RFK Jr. tied with Biden in primary poll, 20% of Democrats say they’d vote for Kennedy or Trump over Biden

Only 32 percent of Democrat voters have a “very unfavorable” or “somewhat unfavorable” impression of Biden. Ya Think?

Wednesday, May 10, 2023 by: 

Nobody likes fake president Joe Biden, including one in five Democrats who told Rasmussen Reports in a recent poll that they are more likely to vote for Robert F. Kennedy Jr. or even Donald Trump instead of Biden in the 2024 election.

Currently, Kennedy and Biden are just one percentage point away from one another among Democrat voters, with Kennedy just slightly trailing the Usurper-in-Chief, according to the official numbers. The really eye-opening thing, though, is the fact that 20 percent of Democrats – at least – are fed up with Biden and want him to go.

Were Kennedy to run with Trump as his vice president, or vice versa, a growing number of Democrats say they would support that ticket over another four years of Biden-Harris.

The primary question that Rasmussen asked of likely U.S. voters reads as follows:

“If the candidates for the 2024 Democratic presidential nomination were Joe Biden, Robert F. Kennedy Jr., and Marianne Williamson, which candidate would you vote for?”

Respondents were split between Kennedy and Biden, with Kennedy receiving 35 percent and Biden, who is already polling at historic lows as of May 2023, receiving just 36 percent. Williamson, meanwhile, captured just six percent of the vote in the poll, which included voters from all political parties.

“When broken down into party affiliation, Joe Biden remains the front-runner with 62 percent of Democratic support. Kennedy Jr., on the other hand, is supported by nearly one-in-five Democrats – 19 percent,” reported The National Pulse‘s Jake Welch.

“Yet, Kennedy Jr. would receive much wider bipartisan support, with 50 percent of Republicans and 36 percent of independent voters – four percent more than Biden.”

(Related: Check out our earlier report about Kennedy’s announcement that he is running as a Democrat against Biden in 2024.)

In another question that focused on voters’ “impression” of both Kennedy and Williamson, the results were overwhelmingly positive for Kennedy. More than half of Democrat voters, 53 percent, said they have either a “very favorable” or “somewhat favorable” impression of Kennedy, while 15 percent said they are uncertain.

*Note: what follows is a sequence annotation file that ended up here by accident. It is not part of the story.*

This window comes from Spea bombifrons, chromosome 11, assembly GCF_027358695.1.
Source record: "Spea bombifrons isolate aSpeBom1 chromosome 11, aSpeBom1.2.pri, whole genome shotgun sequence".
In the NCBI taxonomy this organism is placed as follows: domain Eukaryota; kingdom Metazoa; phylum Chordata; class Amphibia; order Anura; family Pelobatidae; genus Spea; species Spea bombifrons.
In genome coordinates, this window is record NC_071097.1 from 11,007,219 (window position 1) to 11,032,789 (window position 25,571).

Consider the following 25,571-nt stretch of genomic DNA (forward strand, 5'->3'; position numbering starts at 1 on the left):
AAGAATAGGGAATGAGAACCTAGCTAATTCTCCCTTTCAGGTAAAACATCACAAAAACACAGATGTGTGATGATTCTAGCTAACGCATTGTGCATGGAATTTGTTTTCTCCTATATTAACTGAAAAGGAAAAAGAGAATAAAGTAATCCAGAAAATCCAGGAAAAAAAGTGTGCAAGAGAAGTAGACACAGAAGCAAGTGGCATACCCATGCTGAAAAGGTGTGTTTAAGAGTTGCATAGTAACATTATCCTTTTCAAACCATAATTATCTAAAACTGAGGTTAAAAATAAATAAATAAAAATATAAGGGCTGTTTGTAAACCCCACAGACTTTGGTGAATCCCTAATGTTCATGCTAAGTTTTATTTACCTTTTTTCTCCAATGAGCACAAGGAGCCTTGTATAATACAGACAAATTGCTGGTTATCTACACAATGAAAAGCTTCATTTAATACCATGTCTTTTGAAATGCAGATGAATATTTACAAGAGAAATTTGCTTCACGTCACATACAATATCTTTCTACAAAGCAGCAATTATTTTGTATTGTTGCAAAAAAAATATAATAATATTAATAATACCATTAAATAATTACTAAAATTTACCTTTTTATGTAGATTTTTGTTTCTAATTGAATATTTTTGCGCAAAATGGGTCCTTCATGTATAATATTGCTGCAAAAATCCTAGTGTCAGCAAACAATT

Only 32 percent of Democrat voters have a “very unfavorable” or “somewhat unfavorable” impression of Biden. Far fewer Democrats support Williamson, who is trailing last at the current time.

“If Donald Trump were to win the 2024 Republican presidential nomination, and choose Robert F. Kennedy Jr. as his vice presidential running mate against President Biden and Vice President Kamala Harris, who would you vote for?” another Rasmussen question asked.

To this, the results were once again divided with both receiving a total of 44 percent. Most Republicans, 72 percent, say they would support a Trump-Kennedy ticket, which happens to be the exact same percentage of Democrats who indicated that they prefer a Biden-Harris ticket.

“However, more Democrats – one in five – would consider voting for Trump and Kennedy over Biden and Harris,” Welch added. “There are fewer Republicans – just 12 percent – who say they would vote for Biden and Harris.”

In the comments, one of our readers pointed out that none of this really matters if American elections continue to be fraudulent like they were in 2020 when Trump was robbed of a second term.

“The biggest problem is the fact that cheating on at least the most recent elections, and probably since back before 2008 and including at least Bush Jr., has been rampant and out of control,” this person wrote.

“In spite of this defrauding of the American people, Trump actually won his first election because the leftist powers were so very arrogant and totally clueless and careless that they did not bother to cheat enough.”

The latest news about Kennedy’s bid for the presidency in 2024 can be found at VoteDemocrat.news.

Sources for this article include:





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